The long process of the town of Sheridan’s wastewater treatment project is almost done and people in Sheridan will start seeing less of the trucks and equipment they’ve seen throughout the past year.
Sheridan Mayor Dean Derryberry and council members heard from Great West Engineering project manager Fred Phillips and the Jackson Contractor Group on the project’s progress at Monday night’s council meeting. All the parties were hopeful the leak test on Tuesday would go well and the status of substantial completion could be issued. This status will begin the warranty and give 30 days to check small items off the project’s punch list. Final inspection will take place at a later date.
The completion of the project comes at the right time, as some of the funds used for the project need to be closed out next month. Funds have come from the United States Department of Agriculture Rural Development, the American Recovery and Reinvestment Act, and other sources. The total cost of the project will be about $5 million, said Derryberry. The initial estimates were around $7 million.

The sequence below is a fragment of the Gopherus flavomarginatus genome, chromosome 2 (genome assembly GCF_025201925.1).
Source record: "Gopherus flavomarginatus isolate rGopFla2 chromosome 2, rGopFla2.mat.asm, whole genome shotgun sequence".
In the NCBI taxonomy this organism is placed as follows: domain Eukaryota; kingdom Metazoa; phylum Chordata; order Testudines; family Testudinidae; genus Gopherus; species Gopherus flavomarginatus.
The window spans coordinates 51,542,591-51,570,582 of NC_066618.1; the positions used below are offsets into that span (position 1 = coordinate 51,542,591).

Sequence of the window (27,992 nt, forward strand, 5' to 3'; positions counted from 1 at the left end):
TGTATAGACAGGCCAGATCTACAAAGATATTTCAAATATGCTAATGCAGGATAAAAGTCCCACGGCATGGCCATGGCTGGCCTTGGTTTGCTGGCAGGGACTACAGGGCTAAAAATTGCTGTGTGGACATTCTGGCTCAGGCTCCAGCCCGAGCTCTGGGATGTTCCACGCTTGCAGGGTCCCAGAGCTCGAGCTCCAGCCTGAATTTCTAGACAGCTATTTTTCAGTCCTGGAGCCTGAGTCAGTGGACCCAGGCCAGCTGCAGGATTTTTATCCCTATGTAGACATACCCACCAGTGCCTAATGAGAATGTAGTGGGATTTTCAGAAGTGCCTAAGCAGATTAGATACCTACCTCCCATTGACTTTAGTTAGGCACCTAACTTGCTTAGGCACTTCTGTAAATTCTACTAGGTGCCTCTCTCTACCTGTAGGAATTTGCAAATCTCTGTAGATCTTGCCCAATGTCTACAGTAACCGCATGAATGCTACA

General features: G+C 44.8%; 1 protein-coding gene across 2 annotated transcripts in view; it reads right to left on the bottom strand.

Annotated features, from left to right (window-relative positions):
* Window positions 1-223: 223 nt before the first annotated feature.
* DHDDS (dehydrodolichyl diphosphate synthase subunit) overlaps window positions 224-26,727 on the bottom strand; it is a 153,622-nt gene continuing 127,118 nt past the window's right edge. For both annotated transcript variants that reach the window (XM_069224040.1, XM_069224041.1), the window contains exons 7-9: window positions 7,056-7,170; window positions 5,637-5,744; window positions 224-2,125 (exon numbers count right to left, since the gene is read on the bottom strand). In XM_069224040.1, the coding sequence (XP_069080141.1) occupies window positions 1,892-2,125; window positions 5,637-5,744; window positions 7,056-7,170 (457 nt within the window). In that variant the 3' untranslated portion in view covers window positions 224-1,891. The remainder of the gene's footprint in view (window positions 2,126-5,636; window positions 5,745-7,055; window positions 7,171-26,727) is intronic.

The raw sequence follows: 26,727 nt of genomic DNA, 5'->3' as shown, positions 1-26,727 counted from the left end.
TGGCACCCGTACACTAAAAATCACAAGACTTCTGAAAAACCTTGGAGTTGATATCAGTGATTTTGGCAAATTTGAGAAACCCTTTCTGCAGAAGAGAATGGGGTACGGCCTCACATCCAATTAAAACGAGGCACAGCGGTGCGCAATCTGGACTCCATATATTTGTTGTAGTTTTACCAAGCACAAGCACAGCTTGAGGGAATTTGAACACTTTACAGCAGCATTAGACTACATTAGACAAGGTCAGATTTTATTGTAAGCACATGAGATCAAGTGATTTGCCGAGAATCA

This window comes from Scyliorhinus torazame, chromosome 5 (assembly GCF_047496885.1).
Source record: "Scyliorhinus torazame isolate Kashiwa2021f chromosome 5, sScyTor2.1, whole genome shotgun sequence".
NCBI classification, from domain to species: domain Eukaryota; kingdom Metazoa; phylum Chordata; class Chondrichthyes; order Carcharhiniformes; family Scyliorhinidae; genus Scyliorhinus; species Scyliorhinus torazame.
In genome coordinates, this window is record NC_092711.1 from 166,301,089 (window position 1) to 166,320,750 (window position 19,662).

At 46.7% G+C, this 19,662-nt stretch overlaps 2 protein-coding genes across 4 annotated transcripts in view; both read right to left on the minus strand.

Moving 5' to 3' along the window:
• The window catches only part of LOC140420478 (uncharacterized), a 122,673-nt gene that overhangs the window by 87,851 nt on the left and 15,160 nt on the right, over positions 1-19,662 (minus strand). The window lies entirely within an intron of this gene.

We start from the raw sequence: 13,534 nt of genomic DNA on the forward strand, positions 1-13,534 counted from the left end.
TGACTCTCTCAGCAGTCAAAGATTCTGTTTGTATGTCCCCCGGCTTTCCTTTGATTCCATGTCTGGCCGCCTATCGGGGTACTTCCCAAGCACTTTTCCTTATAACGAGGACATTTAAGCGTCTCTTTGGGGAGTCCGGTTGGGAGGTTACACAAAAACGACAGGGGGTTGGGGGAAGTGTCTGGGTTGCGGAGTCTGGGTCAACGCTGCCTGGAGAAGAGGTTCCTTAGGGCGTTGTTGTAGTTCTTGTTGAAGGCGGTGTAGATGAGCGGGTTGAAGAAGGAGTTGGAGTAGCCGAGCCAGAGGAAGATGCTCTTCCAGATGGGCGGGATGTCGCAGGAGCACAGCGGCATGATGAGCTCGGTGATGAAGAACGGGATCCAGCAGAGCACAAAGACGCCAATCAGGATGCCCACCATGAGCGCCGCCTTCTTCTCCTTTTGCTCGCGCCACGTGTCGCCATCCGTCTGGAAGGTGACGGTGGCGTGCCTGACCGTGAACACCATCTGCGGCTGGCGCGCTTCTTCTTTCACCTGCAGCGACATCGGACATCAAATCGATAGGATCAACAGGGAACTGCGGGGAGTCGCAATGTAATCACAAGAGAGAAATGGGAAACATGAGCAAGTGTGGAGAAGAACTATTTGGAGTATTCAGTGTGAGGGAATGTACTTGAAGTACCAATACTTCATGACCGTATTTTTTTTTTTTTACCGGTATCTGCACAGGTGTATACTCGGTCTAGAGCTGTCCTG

The town has been using the system, not as finally intended, but in an interim manner since late December. The wastewater treatment project dates back to 2007 when the town was ordered by the Montana Department of Environmental Quality to improve their wastewater treatment system. The order has prevented the town from allowing any new hookups to the current system, which was designed to serve about 500 people, but is currently serving more than 800.
Phase one of the project involved the construction of three new sewage treatment lagoons and installation of a pump system that will take the treated water and deliver it to a center pivot sprinkler system for irrigation. The second phase of the project, which started this spring, was to rebuild the existing treatment lagoon to be used as a sludge pond. The new wastewater treatment plant will incorporate the existing sewer lagoon as a sludge pond and the liquid waste will be pumped to three other ponds where it will be treated and then pumped to a center pivot sprinkler system and applied to alfalfa crops.
“We’re winding down with this project,” councilman Mark McLaughlin said. “I’m optimistic.”